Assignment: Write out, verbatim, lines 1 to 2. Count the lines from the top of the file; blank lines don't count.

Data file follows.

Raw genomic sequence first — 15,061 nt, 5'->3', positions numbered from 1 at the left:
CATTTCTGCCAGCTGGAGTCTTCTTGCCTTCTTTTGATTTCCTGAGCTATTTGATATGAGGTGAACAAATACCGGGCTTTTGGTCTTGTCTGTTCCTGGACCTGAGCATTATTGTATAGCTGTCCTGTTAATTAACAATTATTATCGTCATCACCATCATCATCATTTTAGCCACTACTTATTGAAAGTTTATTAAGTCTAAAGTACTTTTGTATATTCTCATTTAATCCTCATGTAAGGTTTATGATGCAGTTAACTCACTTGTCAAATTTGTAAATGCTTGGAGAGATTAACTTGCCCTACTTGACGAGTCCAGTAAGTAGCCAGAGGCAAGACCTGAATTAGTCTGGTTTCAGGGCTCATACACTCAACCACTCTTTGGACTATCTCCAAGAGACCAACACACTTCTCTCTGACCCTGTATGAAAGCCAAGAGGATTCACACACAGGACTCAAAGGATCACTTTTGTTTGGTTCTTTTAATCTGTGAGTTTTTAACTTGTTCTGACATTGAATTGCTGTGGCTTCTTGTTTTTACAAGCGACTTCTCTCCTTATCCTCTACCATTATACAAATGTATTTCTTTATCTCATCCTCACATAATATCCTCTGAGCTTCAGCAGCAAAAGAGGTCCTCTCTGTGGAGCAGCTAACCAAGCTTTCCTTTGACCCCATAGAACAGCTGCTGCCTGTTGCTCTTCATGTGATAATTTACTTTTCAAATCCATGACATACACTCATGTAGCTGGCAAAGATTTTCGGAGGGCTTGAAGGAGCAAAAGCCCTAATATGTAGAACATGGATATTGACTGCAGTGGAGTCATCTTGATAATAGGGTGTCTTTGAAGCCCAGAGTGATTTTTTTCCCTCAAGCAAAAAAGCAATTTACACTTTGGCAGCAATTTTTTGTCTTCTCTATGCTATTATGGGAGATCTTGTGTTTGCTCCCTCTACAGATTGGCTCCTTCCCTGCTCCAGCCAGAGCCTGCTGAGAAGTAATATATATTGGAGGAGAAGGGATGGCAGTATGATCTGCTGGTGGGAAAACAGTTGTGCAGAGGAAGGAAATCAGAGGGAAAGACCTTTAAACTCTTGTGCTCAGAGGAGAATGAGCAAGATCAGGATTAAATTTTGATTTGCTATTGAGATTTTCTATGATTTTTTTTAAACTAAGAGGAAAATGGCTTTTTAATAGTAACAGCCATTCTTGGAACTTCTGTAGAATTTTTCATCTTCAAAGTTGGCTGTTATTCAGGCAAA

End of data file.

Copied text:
Raw genomic sequence first — 15,061 nt, 5'->3', positions numbered from 1 at the left:
CATTTCTGCCAGCTGGAGTCTTCTTGCCTTCTTTTGATTTCCTGAGCTATTTGATATGAGGTGAACAAATACCGGGCTTTTGGTCTTGTCTGTTCCTGGACCTGAGCATTATTGTATAGCTGTCCTGTTAATTAACAATTATTATCGTCATCACCATCATCATCATTTTAGCCACTACTTATTGAAAGTTTATTAAGTCTAAAGTACTTTTGTATATTCTCATTTAATCCTCATGTAAGGTTTATGATGCAGTTAACTCACTTGTCAAATTTGTAAATGCTTGGAGAGATTAACTTGCCCTACTTGACGAGTCCAGTAAGTAGCCAGAGGCAAGACCTGAATTAGTCTGGTTTCAGGGCTCATACACTCAACCACTCTTTGGACTATCTCCAAGAGACCAACACACTTCTCTCTGACCCTGTATGAAAGCCAAGAGGATTCACACACAGGACTCAAAGGATCACTTTTGTTTGGTTCTTTTAATCTGTGAGTTTTTAACTTGTTCTGACATTGAATTGCTGTGGCTTCTTGTTTTTACAAGCGACTTCTCTCCTTATCCTCTACCATTATACAAATGTATTTCTTTATCTCATCCTCACATAATATCCTCTGAGCTTCAGCAGCAAAAGAGGTCCTCTCTGTGGAGCAGCTAACCAAGCTTTCCTTTGACCCCATAGAACAGCTGCTGCCTGTTGCTCTTCATGTGATAATTTACTTTTCAAATCCATGACATACACTCATGTAGCTGGCAAAGATTTTCGGAGGGCTTGAAGGAGCAAAAGCCCTAATATGTAGAACATGGATATTGACTGCAGTGGAGTCATCTTGATAATAGGGTGTCTTTGAAGCCCAGAGTGATTTTTTTCCCTCAAGCAAAAAAGCAATTTACACTTTGGCAGCAATTTTTTGTCTTCTCTATGCTATTATGGGAGATCTTGTGTTTGCTCCCTCTACAGATTGGCTCCTTCCCTGCTCCAGCCAGAGCCTGCTGAGAAGTAATATATATTGGAGGAGAAGGGATGGCAGTATGATCTGCTGGTGGGAAAACAGTTGTGCAGAGGAAGGAAATCAGAGGGAAAGACCTTTAAACTCTTGTGCTCAGAGGAGAATGAGCAAGATCAGGATTAAATTTTGATTTGCTATTGAGATTTTCTATGATTTTTTTTAAACTAAGAGGAAAATGGCTTTTTAATAGTAACAGCCATTCTTGGAACTTCTGTAGAATTTTTCATCTTCAAAGTTGGCTGTTATTCAGGCAAA